With Affordable Care Act deadlines imminent in 2014 and 2015, employers are reporting the increased impact of health care reform on various aspects of employee benefits. According to
Health Care Reform: Full Steam Ahead,
the first in a series of five research briefs based on The Prudential Insurance Company of America’s (Prudential’s)
Eighth Annual Study of Employee Benefits: Today & Beyond,
nearly half (49%) of employers report they are extremely or very likely to make a high-deductible health plan their only health insurance option.
“Although employers anticipate scaling back benefit offerings due to cost considerations, there’s great opportunity for them to offer voluntary benefits in order to continue providing attractive benefits to their employees,” said Vishal Jain, vice president, Strategy, Planning and Business Insights, Prudential Group Insurance. “The Affordable Care Act could very well usher in a new era for and emphasis on voluntary benefits. More employers are utilizing them for recruiting and retaining talent and employees increasingly view them as a cost-effective way to protect their families’ financial futures.”
According to the report, 73% of employers say the law is having an impact on benefits service and support and 69% report there is an impact on benefits communications. “With a shifting benefits landscape, carriers are now focused on being a trusted resource for employers while offering a full spectrum of services such as enrollment communications, benefits education, record keeping, and administrative services,” Jain said.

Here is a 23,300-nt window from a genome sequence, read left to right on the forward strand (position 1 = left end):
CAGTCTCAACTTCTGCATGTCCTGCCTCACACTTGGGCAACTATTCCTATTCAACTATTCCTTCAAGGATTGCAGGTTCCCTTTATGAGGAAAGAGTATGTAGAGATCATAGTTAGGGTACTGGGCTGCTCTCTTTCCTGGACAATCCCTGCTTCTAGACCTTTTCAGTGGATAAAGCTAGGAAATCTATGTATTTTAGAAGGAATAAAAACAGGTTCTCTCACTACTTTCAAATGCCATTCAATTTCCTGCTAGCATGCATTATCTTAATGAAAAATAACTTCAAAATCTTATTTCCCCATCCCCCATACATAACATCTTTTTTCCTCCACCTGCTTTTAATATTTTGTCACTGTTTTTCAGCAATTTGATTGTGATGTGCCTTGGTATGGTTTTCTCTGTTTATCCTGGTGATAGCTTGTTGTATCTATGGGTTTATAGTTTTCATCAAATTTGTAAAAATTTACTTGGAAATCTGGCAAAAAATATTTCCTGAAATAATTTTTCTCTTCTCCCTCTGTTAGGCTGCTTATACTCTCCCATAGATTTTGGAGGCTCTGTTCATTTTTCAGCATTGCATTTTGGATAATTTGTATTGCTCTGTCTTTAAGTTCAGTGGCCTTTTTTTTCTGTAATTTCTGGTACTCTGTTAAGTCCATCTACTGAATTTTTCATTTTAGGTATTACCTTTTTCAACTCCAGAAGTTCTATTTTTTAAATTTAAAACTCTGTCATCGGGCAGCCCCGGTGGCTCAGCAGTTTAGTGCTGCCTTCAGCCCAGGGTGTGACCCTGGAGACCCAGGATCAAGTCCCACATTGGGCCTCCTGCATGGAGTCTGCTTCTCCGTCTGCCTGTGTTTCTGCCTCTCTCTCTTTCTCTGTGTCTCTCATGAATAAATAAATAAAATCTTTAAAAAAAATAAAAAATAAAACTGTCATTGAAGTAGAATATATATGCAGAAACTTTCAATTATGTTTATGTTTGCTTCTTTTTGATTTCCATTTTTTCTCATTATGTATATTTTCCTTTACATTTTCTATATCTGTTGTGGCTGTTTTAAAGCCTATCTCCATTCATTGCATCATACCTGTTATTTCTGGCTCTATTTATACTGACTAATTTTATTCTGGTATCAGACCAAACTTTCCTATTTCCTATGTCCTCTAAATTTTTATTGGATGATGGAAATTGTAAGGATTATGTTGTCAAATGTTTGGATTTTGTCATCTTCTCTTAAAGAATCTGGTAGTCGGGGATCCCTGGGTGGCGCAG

In addition to highlighting the law’s potential impact on voluntary benefits, health insurance exchanges central to the legislation are top of mind for employees surveyed. Key findings include:
- Employees are increasingly confident more Americans will be covered under the Affordable Care Act (43%, up 7 percentage points from 2012). An expanding number feel fewer employers will offer health insurance (44%, a 13 percentage point increase from 2012), and 38% of those employees believe their employer will drop coverage.
- Most employees report having neither a favorable nor unfavorable opinion toward both public and private exchanges.
- About one-third of employees report they have heard of but know little about public or private exchanges while one-in-five say they have never heard of either before the survey.
“As employers evaluate the implications of public and private exchanges, the importance of their partnerships with carriers will continue to grow. Employers will look for carriers that provide value, make benefits administration easier, help employees make better benefit decisions, and provide excellent customer service,” said Jain. “We’re poised to support our customers with innovative and cost-effective benefit solutions, coupled with a full array of services designed to improve employees’ financial wellness.”